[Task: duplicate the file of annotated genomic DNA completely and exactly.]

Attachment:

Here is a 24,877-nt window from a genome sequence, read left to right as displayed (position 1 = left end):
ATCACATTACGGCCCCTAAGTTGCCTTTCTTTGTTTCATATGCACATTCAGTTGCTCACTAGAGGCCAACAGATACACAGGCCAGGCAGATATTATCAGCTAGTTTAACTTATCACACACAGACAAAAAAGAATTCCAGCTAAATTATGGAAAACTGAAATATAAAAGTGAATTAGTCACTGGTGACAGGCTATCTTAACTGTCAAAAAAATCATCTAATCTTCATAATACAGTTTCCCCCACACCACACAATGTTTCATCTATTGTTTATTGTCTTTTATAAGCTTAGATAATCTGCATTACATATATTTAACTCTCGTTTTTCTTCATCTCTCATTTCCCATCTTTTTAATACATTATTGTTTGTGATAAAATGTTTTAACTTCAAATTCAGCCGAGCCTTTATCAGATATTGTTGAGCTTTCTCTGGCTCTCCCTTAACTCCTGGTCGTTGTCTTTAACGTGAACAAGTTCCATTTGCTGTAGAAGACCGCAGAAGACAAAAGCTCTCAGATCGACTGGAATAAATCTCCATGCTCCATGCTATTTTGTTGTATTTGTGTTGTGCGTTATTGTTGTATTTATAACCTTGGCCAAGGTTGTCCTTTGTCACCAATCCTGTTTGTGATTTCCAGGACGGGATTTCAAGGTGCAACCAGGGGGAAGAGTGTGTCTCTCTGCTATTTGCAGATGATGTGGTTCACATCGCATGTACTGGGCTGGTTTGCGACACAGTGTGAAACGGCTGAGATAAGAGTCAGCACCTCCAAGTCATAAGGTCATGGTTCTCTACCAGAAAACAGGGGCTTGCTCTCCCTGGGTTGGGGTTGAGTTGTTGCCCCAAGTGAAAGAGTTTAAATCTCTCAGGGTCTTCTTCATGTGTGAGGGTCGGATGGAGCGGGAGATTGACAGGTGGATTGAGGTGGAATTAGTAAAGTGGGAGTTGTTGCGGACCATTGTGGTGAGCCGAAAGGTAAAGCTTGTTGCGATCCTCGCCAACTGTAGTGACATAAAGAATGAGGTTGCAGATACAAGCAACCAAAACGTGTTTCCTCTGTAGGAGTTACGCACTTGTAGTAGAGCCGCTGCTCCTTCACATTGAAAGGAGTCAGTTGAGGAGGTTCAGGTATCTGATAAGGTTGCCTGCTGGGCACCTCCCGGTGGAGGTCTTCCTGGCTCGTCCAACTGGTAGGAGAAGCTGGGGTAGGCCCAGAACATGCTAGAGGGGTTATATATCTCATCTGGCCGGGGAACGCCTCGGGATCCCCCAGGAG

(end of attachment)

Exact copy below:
Here is a 24,877-nt window from a genome sequence, read left to right as displayed (position 1 = left end):
ATCACATTACGGCCCCTAAGTTGCCTTTCTTTGTTTCATATGCACATTCAGTTGCTCACTAGAGGCCAACAGATACACAGGCCAGGCAGATATTATCAGCTAGTTTAACTTATCACACACAGACAAAAAAGAATTCCAGCTAAATTATGGAAAACTGAAATATAAAAGTGAATTAGTCACTGGTGACAGGCTATCTTAACTGTCAAAAAAATCATCTAATCTTCATAATACAGTTTCCCCCACACCACACAATGTTTCATCTATTGTTTATTGTCTTTTATAAGCTTAGATAATCTGCATTACATATATTTAACTCTCGTTTTTCTTCATCTCTCATTTCCCATCTTTTTAATACATTATTGTTTGTGATAAAATGTTTTAACTTCAAATTCAGCCGAGCCTTTATCAGATATTGTTGAGCTTTCTCTGGCTCTCCCTTAACTCCTGGTCGTTGTCTTTAACGTGAACAAGTTCCATTTGCTGTAGAAGACCGCAGAAGACAAAAGCTCTCAGATCGACTGGAATAAATCTCCATGCTCCATGCTATTTTGTTGTATTTGTGTTGTGCGTTATTGTTGTATTTATAACCTTGGCCAAGGTTGTCCTTTGTCACCAATCCTGTTTGTGATTTCCAGGACGGGATTTCAAGGTGCAACCAGGGGGAAGAGTGTGTCTCTCTGCTATTTGCAGATGATGTGGTTCACATCGCATGTACTGGGCTGGTTTGCGACACAGTGTGAAACGGCTGAGATAAGAGTCAGCACCTCCAAGTCATAAGGTCATGGTTCTCTACCAGAAAACAGGGGCTTGCTCTCCCTGGGTTGGGGTTGAGTTGTTGCCCCAAGTGAAAGAGTTTAAATCTCTCAGGGTCTTCTTCATGTGTGAGGGTCGGATGGAGCGGGAGATTGACAGGTGGATTGAGGTGGAATTAGTAAAGTGGGAGTTGTTGCGGACCATTGTGGTGAGCCGAAAGGTAAAGCTTGTTGCGATCCTCGCCAACTGTAGTGACATAAAGAATGAGGTTGCAGATACAAGCAACCAAAACGTGTTTCCTCTGTAGGAGTTACGCACTTGTAGTAGAGCCGCTGCTCCTTCACATTGAAAGGAGTCAGTTGAGGAGGTTCAGGTATCTGATAAGGTTGCCTGCTGGGCACCTCCCGGTGGAGGTCTTCCTGGCTCGTCCAACTGGTAGGAGAAGCTGGGGTAGGCCCAGAACATGCTAGAGGGGTTATATATCTCATCTGGCCGGGGAACGCCTCGGGATCCCCCAGGAG